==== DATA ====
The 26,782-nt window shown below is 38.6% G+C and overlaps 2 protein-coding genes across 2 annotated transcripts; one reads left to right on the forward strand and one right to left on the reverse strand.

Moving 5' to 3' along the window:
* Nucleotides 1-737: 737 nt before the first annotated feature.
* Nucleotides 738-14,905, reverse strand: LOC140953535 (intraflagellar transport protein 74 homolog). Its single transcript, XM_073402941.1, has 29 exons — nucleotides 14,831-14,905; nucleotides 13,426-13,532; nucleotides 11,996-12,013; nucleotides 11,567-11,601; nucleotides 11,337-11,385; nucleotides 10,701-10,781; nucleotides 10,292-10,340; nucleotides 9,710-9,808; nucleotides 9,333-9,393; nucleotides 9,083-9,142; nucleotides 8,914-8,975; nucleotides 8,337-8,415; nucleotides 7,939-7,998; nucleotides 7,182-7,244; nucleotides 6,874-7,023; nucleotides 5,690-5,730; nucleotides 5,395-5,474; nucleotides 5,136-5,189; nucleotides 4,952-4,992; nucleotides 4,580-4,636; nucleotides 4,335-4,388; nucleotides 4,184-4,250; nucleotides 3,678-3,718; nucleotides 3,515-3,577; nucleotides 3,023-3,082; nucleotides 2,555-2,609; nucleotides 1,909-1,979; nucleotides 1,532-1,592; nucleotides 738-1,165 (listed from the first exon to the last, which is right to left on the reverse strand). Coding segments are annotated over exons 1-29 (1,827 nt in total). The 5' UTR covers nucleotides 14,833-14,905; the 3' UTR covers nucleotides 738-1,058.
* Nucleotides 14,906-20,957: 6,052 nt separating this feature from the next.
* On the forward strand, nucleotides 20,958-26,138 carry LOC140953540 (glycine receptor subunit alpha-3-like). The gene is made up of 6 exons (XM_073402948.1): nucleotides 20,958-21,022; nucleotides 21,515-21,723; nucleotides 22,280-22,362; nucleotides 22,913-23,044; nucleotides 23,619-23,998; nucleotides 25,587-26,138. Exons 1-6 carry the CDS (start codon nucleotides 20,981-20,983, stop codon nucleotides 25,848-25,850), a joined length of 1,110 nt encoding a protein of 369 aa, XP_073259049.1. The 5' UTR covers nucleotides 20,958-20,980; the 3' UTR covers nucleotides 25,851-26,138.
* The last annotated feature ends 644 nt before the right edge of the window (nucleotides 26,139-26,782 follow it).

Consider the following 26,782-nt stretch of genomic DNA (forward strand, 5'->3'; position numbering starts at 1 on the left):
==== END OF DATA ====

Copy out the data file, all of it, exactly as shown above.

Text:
The 26,782-nt window shown below is 38.6% G+C and overlaps 2 protein-coding genes across 2 annotated transcripts; one reads left to right on the forward strand and one right to left on the reverse strand.

Moving 5' to 3' along the window:
* Nucleotides 1-737: 737 nt before the first annotated feature.
* Nucleotides 738-14,905, reverse strand: LOC140953535 (intraflagellar transport protein 74 homolog). Its single transcript, XM_073402941.1, has 29 exons — nucleotides 14,831-14,905; nucleotides 13,426-13,532; nucleotides 11,996-12,013; nucleotides 11,567-11,601; nucleotides 11,337-11,385; nucleotides 10,701-10,781; nucleotides 10,292-10,340; nucleotides 9,710-9,808; nucleotides 9,333-9,393; nucleotides 9,083-9,142; nucleotides 8,914-8,975; nucleotides 8,337-8,415; nucleotides 7,939-7,998; nucleotides 7,182-7,244; nucleotides 6,874-7,023; nucleotides 5,690-5,730; nucleotides 5,395-5,474; nucleotides 5,136-5,189; nucleotides 4,952-4,992; nucleotides 4,580-4,636; nucleotides 4,335-4,388; nucleotides 4,184-4,250; nucleotides 3,678-3,718; nucleotides 3,515-3,577; nucleotides 3,023-3,082; nucleotides 2,555-2,609; nucleotides 1,909-1,979; nucleotides 1,532-1,592; nucleotides 738-1,165 (listed from the first exon to the last, which is right to left on the reverse strand). Coding segments are annotated over exons 1-29 (1,827 nt in total). The 5' UTR covers nucleotides 14,833-14,905; the 3' UTR covers nucleotides 738-1,058.
* Nucleotides 14,906-20,957: 6,052 nt separating this feature from the next.
* On the forward strand, nucleotides 20,958-26,138 carry LOC140953540 (glycine receptor subunit alpha-3-like). The gene is made up of 6 exons (XM_073402948.1): nucleotides 20,958-21,022; nucleotides 21,515-21,723; nucleotides 22,280-22,362; nucleotides 22,913-23,044; nucleotides 23,619-23,998; nucleotides 25,587-26,138. Exons 1-6 carry the CDS (start codon nucleotides 20,981-20,983, stop codon nucleotides 25,848-25,850), a joined length of 1,110 nt encoding a protein of 369 aa, XP_073259049.1. The 5' UTR covers nucleotides 20,958-20,980; the 3' UTR covers nucleotides 25,851-26,138.
* The last annotated feature ends 644 nt before the right edge of the window (nucleotides 26,139-26,782 follow it).

Consider the following 26,782-nt stretch of genomic DNA (forward strand, 5'->3'; position numbering starts at 1 on the left):